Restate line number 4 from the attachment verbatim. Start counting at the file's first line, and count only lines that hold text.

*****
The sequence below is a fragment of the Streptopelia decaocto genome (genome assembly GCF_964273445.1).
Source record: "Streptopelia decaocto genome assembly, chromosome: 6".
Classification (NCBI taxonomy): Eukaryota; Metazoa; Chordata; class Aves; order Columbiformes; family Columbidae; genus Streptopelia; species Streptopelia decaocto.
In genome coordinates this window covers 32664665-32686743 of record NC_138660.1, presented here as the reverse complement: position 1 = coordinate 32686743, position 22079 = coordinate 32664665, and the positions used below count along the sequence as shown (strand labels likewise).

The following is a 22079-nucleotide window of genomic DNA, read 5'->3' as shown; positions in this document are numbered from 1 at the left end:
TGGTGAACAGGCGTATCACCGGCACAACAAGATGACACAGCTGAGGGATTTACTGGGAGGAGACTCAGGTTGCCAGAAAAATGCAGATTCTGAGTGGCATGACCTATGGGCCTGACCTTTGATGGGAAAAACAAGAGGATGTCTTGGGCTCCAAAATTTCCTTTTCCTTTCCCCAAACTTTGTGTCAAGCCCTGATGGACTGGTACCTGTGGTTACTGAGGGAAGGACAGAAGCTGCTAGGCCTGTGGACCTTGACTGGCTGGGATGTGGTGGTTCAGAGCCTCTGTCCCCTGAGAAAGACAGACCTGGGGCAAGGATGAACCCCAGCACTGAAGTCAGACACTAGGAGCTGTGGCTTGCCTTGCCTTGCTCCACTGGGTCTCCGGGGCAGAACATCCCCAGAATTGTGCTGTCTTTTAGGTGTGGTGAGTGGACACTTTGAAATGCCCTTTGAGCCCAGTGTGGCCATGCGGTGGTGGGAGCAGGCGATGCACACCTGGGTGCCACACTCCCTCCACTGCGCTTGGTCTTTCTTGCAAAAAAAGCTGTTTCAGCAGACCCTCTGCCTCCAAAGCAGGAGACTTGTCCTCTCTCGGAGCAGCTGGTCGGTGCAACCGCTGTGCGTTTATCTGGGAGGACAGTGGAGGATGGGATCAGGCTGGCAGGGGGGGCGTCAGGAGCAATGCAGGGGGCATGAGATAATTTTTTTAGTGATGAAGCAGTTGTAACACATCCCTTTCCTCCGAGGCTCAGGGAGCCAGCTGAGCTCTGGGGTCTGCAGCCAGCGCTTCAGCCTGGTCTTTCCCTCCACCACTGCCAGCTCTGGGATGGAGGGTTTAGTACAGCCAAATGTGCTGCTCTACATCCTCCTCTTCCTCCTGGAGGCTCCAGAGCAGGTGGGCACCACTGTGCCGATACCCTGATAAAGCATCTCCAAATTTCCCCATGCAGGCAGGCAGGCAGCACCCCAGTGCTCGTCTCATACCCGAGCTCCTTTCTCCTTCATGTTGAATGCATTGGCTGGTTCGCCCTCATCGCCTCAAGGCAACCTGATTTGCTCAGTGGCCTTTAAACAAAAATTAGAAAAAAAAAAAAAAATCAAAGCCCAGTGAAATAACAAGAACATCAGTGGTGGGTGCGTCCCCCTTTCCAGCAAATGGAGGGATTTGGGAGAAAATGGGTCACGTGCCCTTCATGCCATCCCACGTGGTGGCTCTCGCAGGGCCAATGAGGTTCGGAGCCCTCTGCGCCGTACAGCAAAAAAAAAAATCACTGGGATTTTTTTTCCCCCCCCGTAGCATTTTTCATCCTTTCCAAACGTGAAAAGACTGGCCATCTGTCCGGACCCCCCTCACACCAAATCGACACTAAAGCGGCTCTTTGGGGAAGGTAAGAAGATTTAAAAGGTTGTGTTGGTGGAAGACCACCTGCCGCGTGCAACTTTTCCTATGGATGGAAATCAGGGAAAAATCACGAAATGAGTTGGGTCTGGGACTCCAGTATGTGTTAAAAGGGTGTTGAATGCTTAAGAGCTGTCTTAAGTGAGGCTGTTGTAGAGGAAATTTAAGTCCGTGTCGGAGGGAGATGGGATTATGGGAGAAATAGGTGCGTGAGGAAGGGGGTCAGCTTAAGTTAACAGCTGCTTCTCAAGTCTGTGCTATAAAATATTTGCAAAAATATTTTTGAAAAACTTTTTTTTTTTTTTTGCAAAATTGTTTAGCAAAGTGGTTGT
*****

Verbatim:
In genome coordinates this window covers 32664665-32686743 of record NC_138660.1, presented here as the reverse complement: position 1 = coordinate 32686743, position 22079 = coordinate 32664665, and the positions used below count along the sequence as shown (strand labels likewise).